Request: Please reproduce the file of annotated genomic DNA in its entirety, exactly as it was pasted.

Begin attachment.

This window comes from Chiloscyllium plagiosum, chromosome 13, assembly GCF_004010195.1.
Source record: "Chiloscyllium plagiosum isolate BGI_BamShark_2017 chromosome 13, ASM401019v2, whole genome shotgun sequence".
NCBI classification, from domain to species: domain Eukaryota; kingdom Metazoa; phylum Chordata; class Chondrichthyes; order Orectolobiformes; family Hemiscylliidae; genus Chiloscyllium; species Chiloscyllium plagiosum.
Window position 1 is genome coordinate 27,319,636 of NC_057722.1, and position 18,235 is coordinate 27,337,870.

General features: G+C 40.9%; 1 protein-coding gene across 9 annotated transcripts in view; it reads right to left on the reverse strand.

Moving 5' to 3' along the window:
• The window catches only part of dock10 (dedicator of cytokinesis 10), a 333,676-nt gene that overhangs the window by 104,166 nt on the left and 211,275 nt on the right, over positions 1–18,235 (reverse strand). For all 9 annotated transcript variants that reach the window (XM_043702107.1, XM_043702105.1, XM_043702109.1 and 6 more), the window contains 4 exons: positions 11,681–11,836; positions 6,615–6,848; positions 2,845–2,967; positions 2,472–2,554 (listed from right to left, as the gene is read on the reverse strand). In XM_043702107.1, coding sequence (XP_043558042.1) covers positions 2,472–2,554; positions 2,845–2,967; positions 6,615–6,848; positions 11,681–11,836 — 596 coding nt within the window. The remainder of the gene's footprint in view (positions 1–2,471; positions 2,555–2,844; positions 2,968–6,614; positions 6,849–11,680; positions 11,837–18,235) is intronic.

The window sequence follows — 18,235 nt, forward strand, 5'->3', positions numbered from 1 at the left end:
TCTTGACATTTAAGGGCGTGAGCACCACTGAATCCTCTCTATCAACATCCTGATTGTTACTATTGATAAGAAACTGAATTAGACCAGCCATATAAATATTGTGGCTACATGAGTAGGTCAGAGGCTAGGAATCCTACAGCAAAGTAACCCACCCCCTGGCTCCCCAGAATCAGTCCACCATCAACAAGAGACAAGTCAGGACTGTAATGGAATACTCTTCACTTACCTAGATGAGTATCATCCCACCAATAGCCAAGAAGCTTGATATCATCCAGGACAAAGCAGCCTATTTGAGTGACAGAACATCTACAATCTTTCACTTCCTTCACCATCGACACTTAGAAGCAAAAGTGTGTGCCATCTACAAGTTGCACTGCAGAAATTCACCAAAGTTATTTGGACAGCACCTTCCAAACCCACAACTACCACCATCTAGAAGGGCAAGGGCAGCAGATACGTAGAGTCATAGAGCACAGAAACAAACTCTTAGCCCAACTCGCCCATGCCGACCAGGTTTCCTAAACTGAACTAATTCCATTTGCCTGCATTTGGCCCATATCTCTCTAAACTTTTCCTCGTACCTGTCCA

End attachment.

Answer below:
This window comes from Chiloscyllium plagiosum, chromosome 13, assembly GCF_004010195.1.
Source record: "Chiloscyllium plagiosum isolate BGI_BamShark_2017 chromosome 13, ASM401019v2, whole genome shotgun sequence".
NCBI classification, from domain to species: domain Eukaryota; kingdom Metazoa; phylum Chordata; class Chondrichthyes; order Orectolobiformes; family Hemiscylliidae; genus Chiloscyllium; species Chiloscyllium plagiosum.
Window position 1 is genome coordinate 27,319,636 of NC_057722.1, and position 18,235 is coordinate 27,337,870.

General features: G+C 40.9%; 1 protein-coding gene across 9 annotated transcripts in view; it reads right to left on the reverse strand.

Moving 5' to 3' along the window:
• The window catches only part of dock10 (dedicator of cytokinesis 10), a 333,676-nt gene that overhangs the window by 104,166 nt on the left and 211,275 nt on the right, over positions 1–18,235 (reverse strand). For all 9 annotated transcript variants that reach the window (XM_043702107.1, XM_043702105.1, XM_043702109.1 and 6 more), the window contains 4 exons: positions 11,681–11,836; positions 6,615–6,848; positions 2,845–2,967; positions 2,472–2,554 (listed from right to left, as the gene is read on the reverse strand). In XM_043702107.1, coding sequence (XP_043558042.1) covers positions 2,472–2,554; positions 2,845–2,967; positions 6,615–6,848; positions 11,681–11,836 — 596 coding nt within the window. The remainder of the gene's footprint in view (positions 1–2,471; positions 2,555–2,844; positions 2,968–6,614; positions 6,849–11,680; positions 11,837–18,235) is intronic.

The window sequence follows — 18,235 nt, forward strand, 5'->3', positions numbered from 1 at the left end:
TCTTGACATTTAAGGGCGTGAGCACCACTGAATCCTCTCTATCAACATCCTGATTGTTACTATTGATAAGAAACTGAATTAGACCAGCCATATAAATATTGTGGCTACATGAGTAGGTCAGAGGCTAGGAATCCTACAGCAAAGTAACCCACCCCCTGGCTCCCCAGAATCAGTCCACCATCAACAAGAGACAAGTCAGGACTGTAATGGAATACTCTTCACTTACCTAGATGAGTATCATCCCACCAATAGCCAAGAAGCTTGATATCATCCAGGACAAAGCAGCCTATTTGAGTGACAGAACATCTACAATCTTTCACTTCCTTCACCATCGACACTTAGAAGCAAAAGTGTGTGCCATCTACAAGTTGCACTGCAGAAATTCACCAAAGTTATTTGGACAGCACCTTCCAAACCCACAACTACCACCATCTAGAAGGGCAAGGGCAGCAGATACGTAGAGTCATAGAGCACAGAAACAAACTCTTAGCCCAACTCGCCCATGCCGACCAGGTTTCCTAAACTGAACTAATTCCATTTGCCTGCATTTGGCCCATATCTCTCTAAACTTTTCCTCGTACCTGTCCA